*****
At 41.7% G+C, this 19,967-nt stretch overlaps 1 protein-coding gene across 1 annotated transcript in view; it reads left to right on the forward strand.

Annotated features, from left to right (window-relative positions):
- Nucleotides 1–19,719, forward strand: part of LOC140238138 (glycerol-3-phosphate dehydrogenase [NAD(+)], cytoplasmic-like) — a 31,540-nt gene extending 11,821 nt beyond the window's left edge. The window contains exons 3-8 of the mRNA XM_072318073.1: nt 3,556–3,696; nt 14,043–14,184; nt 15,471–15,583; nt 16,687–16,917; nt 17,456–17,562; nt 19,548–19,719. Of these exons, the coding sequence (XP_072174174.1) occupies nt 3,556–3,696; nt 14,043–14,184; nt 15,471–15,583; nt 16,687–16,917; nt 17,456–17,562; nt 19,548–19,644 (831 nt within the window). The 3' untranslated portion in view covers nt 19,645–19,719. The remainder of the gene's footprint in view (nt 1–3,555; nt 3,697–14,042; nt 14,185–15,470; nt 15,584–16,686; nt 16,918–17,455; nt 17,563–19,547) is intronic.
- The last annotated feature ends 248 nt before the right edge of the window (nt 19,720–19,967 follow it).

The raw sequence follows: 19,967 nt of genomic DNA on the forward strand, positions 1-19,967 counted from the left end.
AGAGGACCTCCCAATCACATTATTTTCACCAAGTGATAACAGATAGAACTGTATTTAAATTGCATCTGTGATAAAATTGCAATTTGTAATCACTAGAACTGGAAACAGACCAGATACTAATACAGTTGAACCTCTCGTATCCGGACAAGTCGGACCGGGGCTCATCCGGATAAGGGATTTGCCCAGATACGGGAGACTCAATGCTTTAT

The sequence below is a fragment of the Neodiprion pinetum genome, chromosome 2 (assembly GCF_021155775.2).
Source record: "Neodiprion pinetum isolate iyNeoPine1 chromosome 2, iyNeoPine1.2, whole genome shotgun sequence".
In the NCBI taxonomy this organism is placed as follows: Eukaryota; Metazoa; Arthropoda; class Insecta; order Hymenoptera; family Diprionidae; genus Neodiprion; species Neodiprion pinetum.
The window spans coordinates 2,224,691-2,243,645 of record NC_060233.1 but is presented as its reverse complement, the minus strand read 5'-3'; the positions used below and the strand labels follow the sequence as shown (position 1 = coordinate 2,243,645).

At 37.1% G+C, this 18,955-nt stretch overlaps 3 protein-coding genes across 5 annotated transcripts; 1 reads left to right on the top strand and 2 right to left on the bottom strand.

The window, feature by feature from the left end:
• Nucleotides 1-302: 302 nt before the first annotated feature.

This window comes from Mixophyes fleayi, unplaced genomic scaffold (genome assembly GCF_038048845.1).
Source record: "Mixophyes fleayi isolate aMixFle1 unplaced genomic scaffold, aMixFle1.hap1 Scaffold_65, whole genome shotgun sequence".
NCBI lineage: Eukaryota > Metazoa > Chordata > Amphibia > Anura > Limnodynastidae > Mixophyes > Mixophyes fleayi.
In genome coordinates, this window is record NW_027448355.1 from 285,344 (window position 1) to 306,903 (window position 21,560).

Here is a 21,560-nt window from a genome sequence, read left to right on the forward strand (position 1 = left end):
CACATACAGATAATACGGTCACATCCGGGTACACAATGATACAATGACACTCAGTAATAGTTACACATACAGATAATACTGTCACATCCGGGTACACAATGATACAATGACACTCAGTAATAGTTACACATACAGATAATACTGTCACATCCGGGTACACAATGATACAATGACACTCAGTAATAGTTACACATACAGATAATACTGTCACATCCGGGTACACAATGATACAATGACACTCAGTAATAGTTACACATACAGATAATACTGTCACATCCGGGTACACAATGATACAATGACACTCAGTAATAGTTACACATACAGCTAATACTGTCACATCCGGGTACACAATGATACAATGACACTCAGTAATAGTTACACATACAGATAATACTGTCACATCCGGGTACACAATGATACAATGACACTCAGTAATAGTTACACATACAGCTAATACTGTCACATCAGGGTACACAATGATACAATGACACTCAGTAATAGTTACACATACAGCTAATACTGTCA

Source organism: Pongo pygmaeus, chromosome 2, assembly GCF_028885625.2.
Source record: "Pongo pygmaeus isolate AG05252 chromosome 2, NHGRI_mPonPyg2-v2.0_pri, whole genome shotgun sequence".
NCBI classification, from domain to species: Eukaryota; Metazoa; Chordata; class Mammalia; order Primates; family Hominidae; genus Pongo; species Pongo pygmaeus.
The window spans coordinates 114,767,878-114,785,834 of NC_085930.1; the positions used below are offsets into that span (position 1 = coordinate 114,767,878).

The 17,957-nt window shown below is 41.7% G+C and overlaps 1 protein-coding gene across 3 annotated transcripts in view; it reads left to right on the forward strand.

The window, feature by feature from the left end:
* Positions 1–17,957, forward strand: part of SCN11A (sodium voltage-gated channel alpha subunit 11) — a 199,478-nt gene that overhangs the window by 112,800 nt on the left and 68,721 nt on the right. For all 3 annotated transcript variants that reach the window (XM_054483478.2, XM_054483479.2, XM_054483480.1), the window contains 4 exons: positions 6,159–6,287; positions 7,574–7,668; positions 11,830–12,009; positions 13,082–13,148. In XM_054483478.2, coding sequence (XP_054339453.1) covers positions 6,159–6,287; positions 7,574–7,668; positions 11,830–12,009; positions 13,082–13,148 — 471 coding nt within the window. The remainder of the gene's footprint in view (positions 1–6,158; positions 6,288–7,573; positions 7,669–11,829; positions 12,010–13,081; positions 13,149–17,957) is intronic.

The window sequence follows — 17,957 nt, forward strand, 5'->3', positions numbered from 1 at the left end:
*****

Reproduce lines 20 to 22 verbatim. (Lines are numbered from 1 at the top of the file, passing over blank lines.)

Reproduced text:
Source organism: Pongo pygmaeus, chromosome 2, assembly GCF_028885625.2.
Source record: "Pongo pygmaeus isolate AG05252 chromosome 2, NHGRI_mPonPyg2-v2.0_pri, whole genome shotgun sequence".
NCBI classification, from domain to species: Eukaryota; Metazoa; Chordata; class Mammalia; order Primates; family Hominidae; genus Pongo; species Pongo pygmaeus.